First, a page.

Global Impacts of HIV and AIDS
Since identification of the human immunodeficiency virus 20 years ago, the HIV/AIDS epidemic has taken a huge toll . An estimated 36 million people are currently living with HIV, and some 20 million people have already died. Globally, HIV/AIDS is now among the top five leading causes of death.
Picture taken in Kenya
HIV impacts socioeconomic development
Infection rates are highest among young men and women who are in their most productive years. In the worst affected countries, the impact of HIV is expected to reduce average life expectancies by 15 years. In the coming decades, societal demographics will be significantly altered.
By the year 2020, it is estimated that in the 15 worst-affected countries, there will be 24 million fewer people in the workforce. When the number of working age adults declines, economic activity will be impacted. And when productivity declines, poverty levels will rise.
The costs of treating HIV/AIDS-related illnesses account for one-third to two-thirds of the health care budgets in these developing nations.
Children are at risk
What can be done?
The primary routes of infection in this region of the world are heterosexual sex and mother-to-child transmission. HIV can be spread from mother to child in utero, during delivery, or through breast feeding.
Over 2.4 million HIV-infected women give birth each year. Each year, there are 600,000 newly infected infants; 9 out of 10 of these are in Africa. In fact, of the children living with HIV, over 90% acquired the infection from their mother.
Gains in child survival in sub-Saharan Africa are being reversed by the HIV/AIDS epidemic. By 2010, child mortality will increase. Some estimates are as follows:
In Botswana, 15% of children will die
In Kenya, 12% of children will die
In Malawi, 23% of children will die
In Zambia, 20% of children will die
Regimens of antiretroviral drugs can reduce the risk of perinatal transmission. However, in developing countries, health resources are limited. High treatment costs are not cost-effective options in countries with annual health expenditures of $2 to $40 per person.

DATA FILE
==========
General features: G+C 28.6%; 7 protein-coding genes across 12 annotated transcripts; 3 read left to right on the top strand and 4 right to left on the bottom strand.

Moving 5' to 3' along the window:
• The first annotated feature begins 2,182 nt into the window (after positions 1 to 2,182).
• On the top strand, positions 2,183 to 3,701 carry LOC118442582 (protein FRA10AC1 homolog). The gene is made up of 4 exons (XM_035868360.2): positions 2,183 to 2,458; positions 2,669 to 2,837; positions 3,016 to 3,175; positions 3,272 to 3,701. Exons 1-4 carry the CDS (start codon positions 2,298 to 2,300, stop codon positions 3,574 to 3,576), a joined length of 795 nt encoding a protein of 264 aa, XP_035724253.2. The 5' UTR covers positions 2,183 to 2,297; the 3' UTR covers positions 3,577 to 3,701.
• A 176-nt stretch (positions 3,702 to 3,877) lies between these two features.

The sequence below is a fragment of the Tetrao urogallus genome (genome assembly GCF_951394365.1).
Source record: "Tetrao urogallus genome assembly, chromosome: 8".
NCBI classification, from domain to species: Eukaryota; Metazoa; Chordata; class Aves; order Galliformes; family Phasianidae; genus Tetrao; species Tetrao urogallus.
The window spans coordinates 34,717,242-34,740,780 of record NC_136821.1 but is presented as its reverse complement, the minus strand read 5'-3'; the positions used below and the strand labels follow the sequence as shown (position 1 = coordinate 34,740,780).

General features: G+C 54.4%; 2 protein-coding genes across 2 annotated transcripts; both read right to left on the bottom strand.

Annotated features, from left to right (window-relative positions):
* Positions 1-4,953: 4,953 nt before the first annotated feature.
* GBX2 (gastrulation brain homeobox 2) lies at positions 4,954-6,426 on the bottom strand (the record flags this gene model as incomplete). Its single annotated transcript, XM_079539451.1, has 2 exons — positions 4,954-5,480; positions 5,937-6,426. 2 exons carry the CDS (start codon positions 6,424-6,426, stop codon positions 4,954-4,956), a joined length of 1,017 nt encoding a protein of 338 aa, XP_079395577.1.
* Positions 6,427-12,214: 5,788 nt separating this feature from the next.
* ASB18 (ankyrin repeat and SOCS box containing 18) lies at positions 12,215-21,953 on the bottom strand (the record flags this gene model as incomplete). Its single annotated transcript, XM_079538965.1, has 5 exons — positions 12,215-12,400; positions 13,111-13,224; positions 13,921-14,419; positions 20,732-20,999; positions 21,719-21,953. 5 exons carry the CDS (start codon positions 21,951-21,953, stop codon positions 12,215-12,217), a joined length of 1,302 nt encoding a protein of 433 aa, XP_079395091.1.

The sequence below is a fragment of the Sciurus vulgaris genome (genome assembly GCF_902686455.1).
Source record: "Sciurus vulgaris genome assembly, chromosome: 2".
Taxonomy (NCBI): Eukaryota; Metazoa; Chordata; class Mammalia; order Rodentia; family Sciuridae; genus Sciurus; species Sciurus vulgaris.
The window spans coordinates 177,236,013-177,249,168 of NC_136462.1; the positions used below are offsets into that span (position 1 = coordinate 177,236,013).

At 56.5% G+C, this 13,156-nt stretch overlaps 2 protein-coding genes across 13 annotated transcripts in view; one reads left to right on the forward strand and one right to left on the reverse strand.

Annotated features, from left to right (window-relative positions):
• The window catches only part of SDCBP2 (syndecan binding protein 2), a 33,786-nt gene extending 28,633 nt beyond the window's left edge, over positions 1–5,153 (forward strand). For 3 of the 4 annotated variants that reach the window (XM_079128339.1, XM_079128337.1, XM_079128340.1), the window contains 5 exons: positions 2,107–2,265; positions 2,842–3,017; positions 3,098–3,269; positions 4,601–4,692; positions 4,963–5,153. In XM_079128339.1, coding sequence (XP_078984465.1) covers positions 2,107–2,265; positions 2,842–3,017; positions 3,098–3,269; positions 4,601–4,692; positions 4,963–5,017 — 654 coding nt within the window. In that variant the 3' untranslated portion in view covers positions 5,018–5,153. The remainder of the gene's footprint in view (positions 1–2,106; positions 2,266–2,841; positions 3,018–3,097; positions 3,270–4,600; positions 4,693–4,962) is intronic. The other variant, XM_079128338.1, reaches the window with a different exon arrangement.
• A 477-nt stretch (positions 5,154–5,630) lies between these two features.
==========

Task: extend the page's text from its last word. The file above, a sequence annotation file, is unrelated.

Furthermore, counseling women not to breast-feed may not be an option. Artificial feeding is often impractical due to the cost of formula and lack of clean water.
Nevertheless, access to appropriate medications and health care can help to prevent new infections and to treat those already infected. Preventing infection is estimated to be at least 28 times more cost-effective than treating those already infected with antiretroviral drugs. Many policy-makers thus advocate that the most appropriate strategy is to focus on prevention and to treat opportunistic infections, as well as infections that increase the risk of transmission, such as STDs and mastitis (in breast-feeding mothers).
The situation in Africa requires a three-pronged strategy: direct health care, education and training, and health care promotion.
The worst of the epidemic is centered on sub-Saharan Africa
At the end of 2000, an estimated 25.3 million people in sub-Saharan Africa were living with HIV. This region accounts for about three-quarters of global AIDS deaths. In seven countries in the region, more than 20% of the adult population is afflicted with HIV. In another nine countries, at least 10% of the adult population is affected.